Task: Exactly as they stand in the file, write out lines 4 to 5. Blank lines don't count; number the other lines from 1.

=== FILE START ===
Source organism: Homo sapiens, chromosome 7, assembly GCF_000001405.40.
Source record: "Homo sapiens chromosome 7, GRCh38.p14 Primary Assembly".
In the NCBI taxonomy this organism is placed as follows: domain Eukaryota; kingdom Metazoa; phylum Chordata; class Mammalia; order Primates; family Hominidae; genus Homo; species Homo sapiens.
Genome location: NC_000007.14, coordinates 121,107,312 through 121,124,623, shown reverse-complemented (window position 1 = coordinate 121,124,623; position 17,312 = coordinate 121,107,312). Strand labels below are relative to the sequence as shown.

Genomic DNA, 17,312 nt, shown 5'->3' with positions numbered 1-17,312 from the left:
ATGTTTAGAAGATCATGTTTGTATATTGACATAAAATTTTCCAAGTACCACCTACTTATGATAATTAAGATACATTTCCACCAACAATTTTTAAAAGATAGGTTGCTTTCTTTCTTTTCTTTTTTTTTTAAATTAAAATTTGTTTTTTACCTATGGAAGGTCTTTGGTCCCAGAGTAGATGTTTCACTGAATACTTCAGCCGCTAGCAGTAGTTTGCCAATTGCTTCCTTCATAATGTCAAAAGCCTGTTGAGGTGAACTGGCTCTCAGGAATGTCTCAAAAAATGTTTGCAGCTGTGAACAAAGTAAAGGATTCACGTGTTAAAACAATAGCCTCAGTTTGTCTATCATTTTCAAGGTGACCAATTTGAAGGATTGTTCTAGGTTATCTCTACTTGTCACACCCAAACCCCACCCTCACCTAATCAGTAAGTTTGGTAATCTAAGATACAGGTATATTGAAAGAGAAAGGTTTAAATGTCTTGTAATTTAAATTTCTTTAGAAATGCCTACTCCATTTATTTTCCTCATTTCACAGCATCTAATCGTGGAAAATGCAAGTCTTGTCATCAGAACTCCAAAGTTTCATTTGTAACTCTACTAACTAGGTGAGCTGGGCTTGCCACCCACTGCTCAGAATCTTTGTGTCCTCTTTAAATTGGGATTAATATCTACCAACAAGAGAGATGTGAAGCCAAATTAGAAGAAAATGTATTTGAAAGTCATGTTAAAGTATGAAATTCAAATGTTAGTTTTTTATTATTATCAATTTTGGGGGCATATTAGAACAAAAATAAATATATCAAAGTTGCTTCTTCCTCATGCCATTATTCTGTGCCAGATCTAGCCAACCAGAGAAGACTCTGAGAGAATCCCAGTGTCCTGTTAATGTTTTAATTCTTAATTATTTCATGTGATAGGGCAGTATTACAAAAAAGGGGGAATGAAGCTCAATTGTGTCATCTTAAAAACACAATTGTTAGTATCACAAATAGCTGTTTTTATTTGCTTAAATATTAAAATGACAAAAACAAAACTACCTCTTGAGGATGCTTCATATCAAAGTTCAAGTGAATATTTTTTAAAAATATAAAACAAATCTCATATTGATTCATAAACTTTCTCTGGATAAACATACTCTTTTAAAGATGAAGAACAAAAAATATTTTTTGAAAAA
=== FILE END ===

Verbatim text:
Genome location: NC_000007.14, coordinates 121,107,312 through 121,124,623, shown reverse-complemented (window position 1 = coordinate 121,124,623; position 17,312 = coordinate 121,107,312). Strand labels below are relative to the sequence as shown.

Genomic DNA, 17,312 nt, shown 5'->3' with positions numbered 1-17,312 from the left: